Epilepsy & Anxiety


Epilepsy & Anxiety

So. Some stress is good for us. Our adrenaline gets going, gets us buzzing, excited and can “encourage” us humans to go for it. But as so many of us know, there’s a very fine line between excitement and anxiety.*

Unfortunately, when you mix a certain level of stress/anxiety with epilepsy, a seizure can be induced. This used to really upset me. Here are some examples of what I’ve gone through in the past:

·                  You’re trying to get on with your life as “normally” as possible (whatever normal is!) but you’re feeling anxious due to, say, a work deadline. Then, you suddenly realise that you are anxious and then without a way to try and control your anxiety, you become more anxious because you know that you may have a seizure as a result of your anxiety!

·                  You are totally excited and looking forward to meeting up and going out with friends/a date but then as a result of that excitement, you have a seizure (I’ve got another story about that….)!

Imagine the above happening again and again, that you then come to the conclusion that you shouldn’t allow yourself to have fun, go out, challenge yourself or experience deep emotions because they may induce a seizure. It can become depressing and isolating. It has happened to me and lots of people with epilepsy that I know. Epilepsy seems to be holding you back and no one else understands.

I used to be in denial; working in corporate finance, I was under a lot of pressure, was stressed and was going out for “beverages” with work too often. Of course, this didn’t do me any favours; especially as my epilepsy was getting progressively worse as well.

Now, particularly since my surgery in 2013, I have come to terms with the above and instead I manage MY life. I manage MY time, sleep and work on what I enjoy more. I’m in charge. I walk a lot. I get the sleep that I need. I do mindfulness (love this video). I play my wonderful piano to relax. I’ve reduced my caffeine intake. I don’t drink. I PLAN my time. I chat with friends. I say no to pointless meetings. I run a social media company that I love. I spread the word about epilepsy globally. But, I still sometimes get too busy and stressed so I take a step back, re-evaluate and take some time out. I know what my brain and body need and I have to keep rebalancing everything.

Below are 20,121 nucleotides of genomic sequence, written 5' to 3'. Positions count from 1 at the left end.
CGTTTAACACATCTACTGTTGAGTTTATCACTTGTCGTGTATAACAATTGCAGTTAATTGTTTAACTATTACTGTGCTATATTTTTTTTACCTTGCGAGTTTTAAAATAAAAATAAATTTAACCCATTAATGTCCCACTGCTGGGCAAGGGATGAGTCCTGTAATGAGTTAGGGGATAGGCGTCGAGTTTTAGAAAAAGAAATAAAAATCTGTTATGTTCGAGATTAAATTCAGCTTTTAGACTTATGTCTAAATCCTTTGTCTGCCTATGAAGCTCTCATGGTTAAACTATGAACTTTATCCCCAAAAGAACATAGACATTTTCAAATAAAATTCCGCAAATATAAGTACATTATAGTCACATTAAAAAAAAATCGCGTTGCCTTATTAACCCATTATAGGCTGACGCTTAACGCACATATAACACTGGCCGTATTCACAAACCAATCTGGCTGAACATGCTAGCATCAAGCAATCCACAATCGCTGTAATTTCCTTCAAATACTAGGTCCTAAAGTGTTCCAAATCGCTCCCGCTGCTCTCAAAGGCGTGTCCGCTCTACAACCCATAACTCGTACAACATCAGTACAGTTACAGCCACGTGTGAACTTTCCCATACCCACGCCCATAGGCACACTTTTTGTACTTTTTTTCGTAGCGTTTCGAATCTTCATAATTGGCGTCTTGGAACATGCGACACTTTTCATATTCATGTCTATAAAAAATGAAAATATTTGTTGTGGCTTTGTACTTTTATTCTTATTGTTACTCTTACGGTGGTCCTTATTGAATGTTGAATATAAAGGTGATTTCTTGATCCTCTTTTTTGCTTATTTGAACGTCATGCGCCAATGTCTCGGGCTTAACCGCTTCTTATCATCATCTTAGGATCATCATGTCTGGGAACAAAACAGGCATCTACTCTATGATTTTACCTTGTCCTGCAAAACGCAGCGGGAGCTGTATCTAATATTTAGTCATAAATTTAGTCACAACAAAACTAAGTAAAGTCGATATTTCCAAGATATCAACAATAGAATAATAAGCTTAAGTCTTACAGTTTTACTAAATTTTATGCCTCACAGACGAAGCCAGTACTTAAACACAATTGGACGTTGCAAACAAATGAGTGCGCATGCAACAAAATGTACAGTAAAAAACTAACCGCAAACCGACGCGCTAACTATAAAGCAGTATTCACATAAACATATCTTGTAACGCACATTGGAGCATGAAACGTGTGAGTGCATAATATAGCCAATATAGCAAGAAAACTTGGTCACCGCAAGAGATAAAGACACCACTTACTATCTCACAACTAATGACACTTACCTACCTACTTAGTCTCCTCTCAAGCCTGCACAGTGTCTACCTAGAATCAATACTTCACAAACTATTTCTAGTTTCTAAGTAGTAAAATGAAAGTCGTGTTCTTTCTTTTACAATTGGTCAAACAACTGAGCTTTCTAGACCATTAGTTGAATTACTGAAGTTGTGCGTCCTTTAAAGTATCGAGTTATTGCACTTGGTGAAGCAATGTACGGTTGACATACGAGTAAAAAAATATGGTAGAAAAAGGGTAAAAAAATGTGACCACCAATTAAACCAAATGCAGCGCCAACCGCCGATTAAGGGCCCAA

If you’ve only recently been diagnosed with epilepsy, you need to adjust your life. It’s totally unfair, but either you do that and take as much control as you can, or you allow your epilepsy to be a complete bitch and control you entirely.

Sometimes people’s seizures will change/get worse and all of the above has to be reconsidered and reprioritised. But, no matter what anyone may try to tell us, epilepsy does not define us. It’s a significant part of our lives (da*n it) but you are not an epileptic. You have epilepsy and deal with it in the best way possible for you.

  Torie Robinson

    Public Speaker, Advisor & Epilepsy Sparks Founder

      


*I’m not claiming to be an expert when it comes to the very serious mental health condition anxiety. For professional advice, speak to your doctor/psychologist/neurologist/psychiatrist

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